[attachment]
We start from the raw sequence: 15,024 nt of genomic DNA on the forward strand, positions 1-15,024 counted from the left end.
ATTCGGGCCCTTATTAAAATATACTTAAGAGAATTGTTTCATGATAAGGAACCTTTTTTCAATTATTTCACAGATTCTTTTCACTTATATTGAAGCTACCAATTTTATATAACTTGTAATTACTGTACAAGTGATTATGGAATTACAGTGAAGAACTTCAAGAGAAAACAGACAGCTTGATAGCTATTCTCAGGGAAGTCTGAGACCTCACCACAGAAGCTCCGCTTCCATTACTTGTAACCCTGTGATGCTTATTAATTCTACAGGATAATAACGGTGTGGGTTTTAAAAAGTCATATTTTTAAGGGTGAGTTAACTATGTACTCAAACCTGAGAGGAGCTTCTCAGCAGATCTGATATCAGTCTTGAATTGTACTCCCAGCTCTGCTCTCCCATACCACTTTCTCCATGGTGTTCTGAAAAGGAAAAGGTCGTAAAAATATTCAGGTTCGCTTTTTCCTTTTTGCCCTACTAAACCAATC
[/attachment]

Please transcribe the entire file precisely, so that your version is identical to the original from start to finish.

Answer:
We start from the raw sequence: 15,024 nt of genomic DNA on the forward strand, positions 1-15,024 counted from the left end.
ATTCGGGCCCTTATTAAAATATACTTAAGAGAATTGTTTCATGATAAGGAACCTTTTTTCAATTATTTCACAGATTCTTTTCACTTATATTGAAGCTACCAATTTTATATAACTTGTAATTACTGTACAAGTGATTATGGAATTACAGTGAAGAACTTCAAGAGAAAACAGACAGCTTGATAGCTATTCTCAGGGAAGTCTGAGACCTCACCACAGAAGCTCCGCTTCCATTACTTGTAACCCTGTGATGCTTATTAATTCTACAGGATAATAACGGTGTGGGTTTTAAAAAGTCATATTTTTAAGGGTGAGTTAACTATGTACTCAAACCTGAGAGGAGCTTCTCAGCAGATCTGATATCAGTCTTGAATTGTACTCCCAGCTCTGCTCTCCCATACCACTTTCTCCATGGTGTTCTGAAAAGGAAAAGGTCGTAAAAATATTCAGGTTCGCTTTTTCCTTTTTGCCCTACTAAACCAATC